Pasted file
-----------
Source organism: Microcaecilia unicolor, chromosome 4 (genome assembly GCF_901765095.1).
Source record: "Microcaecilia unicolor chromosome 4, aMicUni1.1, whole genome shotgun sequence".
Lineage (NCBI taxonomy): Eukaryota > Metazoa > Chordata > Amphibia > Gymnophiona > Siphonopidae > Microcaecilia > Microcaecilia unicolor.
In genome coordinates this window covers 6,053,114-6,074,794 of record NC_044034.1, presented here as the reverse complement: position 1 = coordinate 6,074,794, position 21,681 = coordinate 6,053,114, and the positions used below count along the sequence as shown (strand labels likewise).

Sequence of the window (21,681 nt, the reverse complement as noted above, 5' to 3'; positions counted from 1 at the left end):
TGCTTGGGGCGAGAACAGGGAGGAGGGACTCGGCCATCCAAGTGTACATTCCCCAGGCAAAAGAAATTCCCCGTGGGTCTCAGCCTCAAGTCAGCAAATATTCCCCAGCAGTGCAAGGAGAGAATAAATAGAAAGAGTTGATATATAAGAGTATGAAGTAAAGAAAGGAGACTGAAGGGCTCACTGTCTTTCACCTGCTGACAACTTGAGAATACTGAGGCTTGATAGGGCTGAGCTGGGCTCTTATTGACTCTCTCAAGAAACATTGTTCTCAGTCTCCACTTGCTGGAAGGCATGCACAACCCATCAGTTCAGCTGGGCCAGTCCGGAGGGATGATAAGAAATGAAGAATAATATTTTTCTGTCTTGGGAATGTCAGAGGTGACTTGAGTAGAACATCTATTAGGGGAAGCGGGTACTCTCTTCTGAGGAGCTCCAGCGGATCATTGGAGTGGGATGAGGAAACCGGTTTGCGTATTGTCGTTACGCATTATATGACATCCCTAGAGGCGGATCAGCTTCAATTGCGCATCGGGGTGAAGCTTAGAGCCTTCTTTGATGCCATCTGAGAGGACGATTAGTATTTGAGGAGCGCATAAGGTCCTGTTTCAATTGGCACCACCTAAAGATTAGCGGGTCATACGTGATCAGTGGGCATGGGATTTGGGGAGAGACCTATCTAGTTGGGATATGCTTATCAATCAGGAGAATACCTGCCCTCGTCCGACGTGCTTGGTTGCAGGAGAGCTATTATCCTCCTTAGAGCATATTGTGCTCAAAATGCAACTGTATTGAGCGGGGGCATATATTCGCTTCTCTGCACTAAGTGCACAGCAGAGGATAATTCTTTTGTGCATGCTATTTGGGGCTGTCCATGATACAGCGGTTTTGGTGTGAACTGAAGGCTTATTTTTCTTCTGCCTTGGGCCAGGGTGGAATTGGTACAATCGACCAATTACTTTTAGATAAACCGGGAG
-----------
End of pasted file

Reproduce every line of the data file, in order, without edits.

Source organism: Microcaecilia unicolor, chromosome 4 (genome assembly GCF_901765095.1).
Source record: "Microcaecilia unicolor chromosome 4, aMicUni1.1, whole genome shotgun sequence".
Lineage (NCBI taxonomy): Eukaryota > Metazoa > Chordata > Amphibia > Gymnophiona > Siphonopidae > Microcaecilia > Microcaecilia unicolor.
In genome coordinates this window covers 6,053,114-6,074,794 of record NC_044034.1, presented here as the reverse complement: position 1 = coordinate 6,074,794, position 21,681 = coordinate 6,053,114, and the positions used below count along the sequence as shown (strand labels likewise).

Sequence of the window (21,681 nt, the reverse complement as noted above, 5' to 3'; positions counted from 1 at the left end):
TGCTTGGGGCGAGAACAGGGAGGAGGGACTCGGCCATCCAAGTGTACATTCCCCAGGCAAAAGAAATTCCCCGTGGGTCTCAGCCTCAAGTCAGCAAATATTCCCCAGCAGTGCAAGGAGAGAATAAATAGAAAGAGTTGATATATAAGAGTATGAAGTAAAGAAAGGAGACTGAAGGGCTCACTGTCTTTCACCTGCTGACAACTTGAGAATACTGAGGCTTGATAGGGCTGAGCTGGGCTCTTATTGACTCTCTCAAGAAACATTGTTCTCAGTCTCCACTTGCTGGAAGGCATGCACAACCCATCAGTTCAGCTGGGCCAGTCCGGAGGGATGATAAGAAATGAAGAATAATATTTTTCTGTCTTGGGAATGTCAGAGGTGACTTGAGTAGAACATCTATTAGGGGAAGCGGGTACTCTCTTCTGAGGAGCTCCAGCGGATCATTGGAGTGGGATGAGGAAACCGGTTTGCGTATTGTCGTTACGCATTATATGACATCCCTAGAGGCGGATCAGCTTCAATTGCGCATCGGGGTGAAGCTTAGAGCCTTCTTTGATGCCATCTGAGAGGACGATTAGTATTTGAGGAGCGCATAAGGTCCTGTTTCAATTGGCACCACCTAAAGATTAGCGGGTCATACGTGATCAGTGGGCATGGGATTTGGGGAGAGACCTATCTAGTTGGGATATGCTTATCAATCAGGAGAATACCTGCCCTCGTCCGACGTGCTTGGTTGCAGGAGAGCTATTATCCTCCTTAGAGCATATTGTGCTCAAAATGCAACTGTATTGAGCGGGGGCATATATTCGCTTCTCTGCACTAAGTGCACAGCAGAGGATAATTCTTTTGTGCATGCTATTTGGGGCTGTCCATGATACAGCGGTTTTGGTGTGAACTGAAGGCTTATTTTTCTTCTGCCTTGGGCCAGGGTGGAATTGGTACAATCGACCAATTACTTTTAGATAAACCGGGAG